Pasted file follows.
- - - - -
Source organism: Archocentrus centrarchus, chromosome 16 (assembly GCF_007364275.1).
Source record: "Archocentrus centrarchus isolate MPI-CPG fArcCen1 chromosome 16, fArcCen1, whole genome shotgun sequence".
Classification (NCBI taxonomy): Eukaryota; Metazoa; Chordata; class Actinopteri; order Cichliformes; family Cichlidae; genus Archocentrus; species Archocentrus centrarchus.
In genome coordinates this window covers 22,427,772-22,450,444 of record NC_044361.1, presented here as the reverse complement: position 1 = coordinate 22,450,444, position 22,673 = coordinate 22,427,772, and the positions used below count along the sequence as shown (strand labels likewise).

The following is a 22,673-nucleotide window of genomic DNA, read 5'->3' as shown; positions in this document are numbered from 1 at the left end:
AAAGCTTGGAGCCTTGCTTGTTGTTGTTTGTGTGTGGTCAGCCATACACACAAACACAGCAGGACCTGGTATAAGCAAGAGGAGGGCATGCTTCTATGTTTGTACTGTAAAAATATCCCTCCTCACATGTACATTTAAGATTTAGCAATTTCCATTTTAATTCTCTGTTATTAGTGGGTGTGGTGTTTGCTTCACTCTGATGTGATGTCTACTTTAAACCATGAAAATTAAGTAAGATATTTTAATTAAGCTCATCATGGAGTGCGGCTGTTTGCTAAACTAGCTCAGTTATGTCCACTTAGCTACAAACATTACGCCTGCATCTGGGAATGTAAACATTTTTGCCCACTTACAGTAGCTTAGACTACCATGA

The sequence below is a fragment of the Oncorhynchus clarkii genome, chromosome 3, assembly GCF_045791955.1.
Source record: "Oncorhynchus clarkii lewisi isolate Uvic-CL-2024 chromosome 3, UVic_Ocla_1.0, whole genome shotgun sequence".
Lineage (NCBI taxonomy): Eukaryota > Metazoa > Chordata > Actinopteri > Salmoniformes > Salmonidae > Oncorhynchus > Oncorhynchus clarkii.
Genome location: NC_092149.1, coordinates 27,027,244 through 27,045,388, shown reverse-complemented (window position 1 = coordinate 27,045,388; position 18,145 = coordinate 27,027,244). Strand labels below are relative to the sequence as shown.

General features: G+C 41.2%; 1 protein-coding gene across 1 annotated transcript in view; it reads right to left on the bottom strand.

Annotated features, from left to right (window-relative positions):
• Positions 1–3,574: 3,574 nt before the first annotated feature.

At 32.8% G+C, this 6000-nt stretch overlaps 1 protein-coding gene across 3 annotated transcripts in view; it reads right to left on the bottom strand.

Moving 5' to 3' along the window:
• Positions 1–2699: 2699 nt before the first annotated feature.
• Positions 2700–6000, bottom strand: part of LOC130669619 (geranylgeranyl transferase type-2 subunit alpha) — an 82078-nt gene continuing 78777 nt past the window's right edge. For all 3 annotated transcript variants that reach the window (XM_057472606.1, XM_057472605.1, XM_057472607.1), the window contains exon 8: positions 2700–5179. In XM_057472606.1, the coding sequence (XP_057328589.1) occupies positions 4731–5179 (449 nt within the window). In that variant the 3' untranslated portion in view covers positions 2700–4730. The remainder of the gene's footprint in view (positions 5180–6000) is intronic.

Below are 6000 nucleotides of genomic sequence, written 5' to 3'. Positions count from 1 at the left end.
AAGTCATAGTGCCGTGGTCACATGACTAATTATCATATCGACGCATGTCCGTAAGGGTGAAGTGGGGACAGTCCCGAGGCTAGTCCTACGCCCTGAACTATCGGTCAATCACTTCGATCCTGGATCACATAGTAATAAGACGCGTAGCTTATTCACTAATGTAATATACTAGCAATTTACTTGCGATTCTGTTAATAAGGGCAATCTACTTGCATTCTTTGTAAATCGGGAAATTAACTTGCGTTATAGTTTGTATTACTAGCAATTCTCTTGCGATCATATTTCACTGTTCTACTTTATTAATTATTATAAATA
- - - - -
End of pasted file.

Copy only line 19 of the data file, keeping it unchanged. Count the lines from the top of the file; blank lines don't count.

AAGTCATAGTGCCGTGGTCACATGACTAATTATCATATCGACGCATGTCCGTAAGGGTGAAGTGGGGACAGTCCCGAGGCTAGTCCTACGCCCTGAACTATCGGTCAATCACTTCGATCCTGGATCACATAGTAATAAGACGCGTAGCTTATTCACTAATGTAATATACTAGCAATTTACTTGCGATTCTGTTAATAAGGGCAATCTACTTGCATTCTTTGTAAATCGGGAAATTAACTTGCGTTATAGTTTGTATTACTAGCAATTCTCTTGCGATCATATTTCACTGTTCTACTTTATTAATTATTATAAATA